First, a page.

See how YouTube sensation Caine’s Arcade inspired new Zach Theatre, Teatro Vivo play ‘JJ’s Arcade’

Diego Rodriguez plays Jose Joaquin Hernandez in “JJ’s Arcade,” produced by Teatro Vivo and Zach Theatre.

Almost 6 million people watched a YouTube video of a 9-year-old boy who built an arcade out of cardboard boxes in his father’s auto parts store in East Los Angeles. One of them was playwright José Casas, who was from Los Angeles but spent two years in Austin working on a master’s of fine art at the University of Texas before getting a job at the University of Michigan.

Cases began creating  a bilingual play for family theater called “JJ’s Arcade,” and elicited the help of  Zach Theatre’s director of education Nat Miller to bring the play to the stage.

The play was one of six chosen for the 2016 Kennedy Center’s New Visions/New Voices workshop and festival. Last May, Miller and Casas spent a week in Washington, D.C., working with provided equity actors on refining the script and staging the play.

Now in a bicycle shop-turned rehearsal space next to Zach’s theaters, an Austin cast and crew is getting “JJ’s Arcade” ready for its world premiere three-week run at the the Emma S. Barrientos Mexican American Cultural Center April 14-May 7.

In the New Visions/New Voices workshop, “JJ’s Arcade” was the only bilingual play. And, says Miller, there just aren’t enough bilingual plays for families available to theaters who are interested in staging them. “I have all the scripts I can possibly find,” Miller says. The list isn’t long, filling only a page. “Our purpose is to be able to add to that canon.”

Zach has made it a priority to stage at least one bilingual play a year and has been working with producing partner Teatro Vivo on that mission. Together they have staged “Mariachi Girl,” “Salt & Pepper,” “Tomás and the Library Lady” and “Cenicienta” Cinderella story. “JJ’s Arcade” is the third new work Zach and Teatro Vivo have created. They developed “Mariachi Girl” for the stage and helped it get published so it could be presented by other children’s theaters. Two years ago they created “Cenicienta” with Glass Half Full Theatre. They also made “Salt & Pepper” bilingual for the first time.

The commitment to producing more bilingual works extends into the future. Zach, Teatro Vivo and Glass Half Full Theatre will team up again next year for a show being developed by Glass Half Full’s Caroline Reck:  “The Adventures of Enoughie: A Story of Kindness.” It will also be staged at the MACC.

While the bilingual theater shows often don’t make money, Miller says, it’s important to have plays reflect the audience that Zach serves, especially the 55,000 school children who visit a Zach show every year.

“JJ’s Arcade” actors are all bilingual and have helped add more Spanish to the play as they reflect how their families would say things. They add it where it will make sense for English-only speakers as well.

While teachers love bringing their kids to bilingual shows, Miller says, sometimes it’s harder to convince the public audience to come. More known stories like “Elephant and Piggie,” which is currently on stage, and “Good Night Moon,” which is coming next year, is an easier sell. English-speaking audiences might might think they wouldn’t understand what is happening or that they wouldn’t be able to identify with the characters. That just isn’t true.

“Bilingual theater is more interesting,” says Teatro Vivo’s Executive Artistic Director Mario Ramirez, who also plays the father in “JJ’s Arcade.” “Even more people feel welcome.”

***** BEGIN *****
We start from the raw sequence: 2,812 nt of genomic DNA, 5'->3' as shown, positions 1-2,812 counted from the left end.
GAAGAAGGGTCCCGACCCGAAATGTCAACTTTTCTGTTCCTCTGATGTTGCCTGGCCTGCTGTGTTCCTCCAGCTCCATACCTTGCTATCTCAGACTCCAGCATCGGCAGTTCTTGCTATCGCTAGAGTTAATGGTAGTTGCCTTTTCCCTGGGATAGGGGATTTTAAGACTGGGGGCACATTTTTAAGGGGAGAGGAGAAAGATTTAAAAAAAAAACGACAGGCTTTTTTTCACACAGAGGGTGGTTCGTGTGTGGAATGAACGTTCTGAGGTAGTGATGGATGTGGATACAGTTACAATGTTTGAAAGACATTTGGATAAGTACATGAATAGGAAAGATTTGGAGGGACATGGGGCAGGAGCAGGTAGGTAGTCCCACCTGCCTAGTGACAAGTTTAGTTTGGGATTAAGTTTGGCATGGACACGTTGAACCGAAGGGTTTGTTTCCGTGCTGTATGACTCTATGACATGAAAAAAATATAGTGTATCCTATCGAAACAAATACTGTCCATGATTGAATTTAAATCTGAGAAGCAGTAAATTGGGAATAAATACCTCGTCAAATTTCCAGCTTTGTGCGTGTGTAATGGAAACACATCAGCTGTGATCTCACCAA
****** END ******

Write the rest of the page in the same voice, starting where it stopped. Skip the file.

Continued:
In the play, J.J. — short for Jose Joaquin — has lost his mother and is having trouble in school. A meeting between his teacher and his father and J.J.’s fantasy conversation with his late mother reveals that J.J. should probably be tested for dyslexia. J.J. gets suspended from school for fighting, and while he’s home, he hangs out in his father’s auto parts store, turning boxes into arcade games.
“The play deals with a lot of real issues,” Miller says — death, trouble connecting with his father, learn disabilities. And while struggle is part of it, “There’s a lot to celebrate in the play.”

JJ’s father’s employee Oscar sets up a surprise. He gets the story of J.J.’s arcade posted on Facebook and suddenly there’s a line out the door waiting to play J.J.’s arcade.

“It’s really about celebrating imagination and intelligence,” Miller says. J.J. is the kind of kid who might not excel in school, but he’s got a different kind of intelligence. He needs to be encouraged and supported to help him find what he’s good at. “It’s a metaphor for the arts in general.”

It’s also a testimony to how important fathers and father-figures are. It reflects the Mexican-American culture of men being taught to be strong and to take care of themselves, but it also teaches a lesson of needing to ask for help and rely on one another.

“He has really positive male characters in his life,” says Martinique Duchene-Phillips of Teatro Vivo, who plays the mother and teacher. “It doesn’t have a lot of stereotypes of the deadbeat dad.”

Just like people lined up to play Caine’s Arcade, people will line up to play “JJ’s Arcade.” All of the cardboard games created for the show work. If you come to one of the public shows, you can play JJ’s Plinko, labrynth or another game. At a rehearsal for press and donors, the cast and crew had trouble getting the adults to stop playing.

“JJ’s Arcade.”

For ages 7 and up.

When: 7 p.m. April 14, 2 p.m. Saturdays and Sundays except April 30, April 14-May 7. 2 p.m. April 29 sign-language-interpreted and sensory-friendly performance.

Where: Emma S. Barrientos Mexican American Cultural Center, 600 River St.

Tickets: $13-$15.

Information: zachtheatre.org

 


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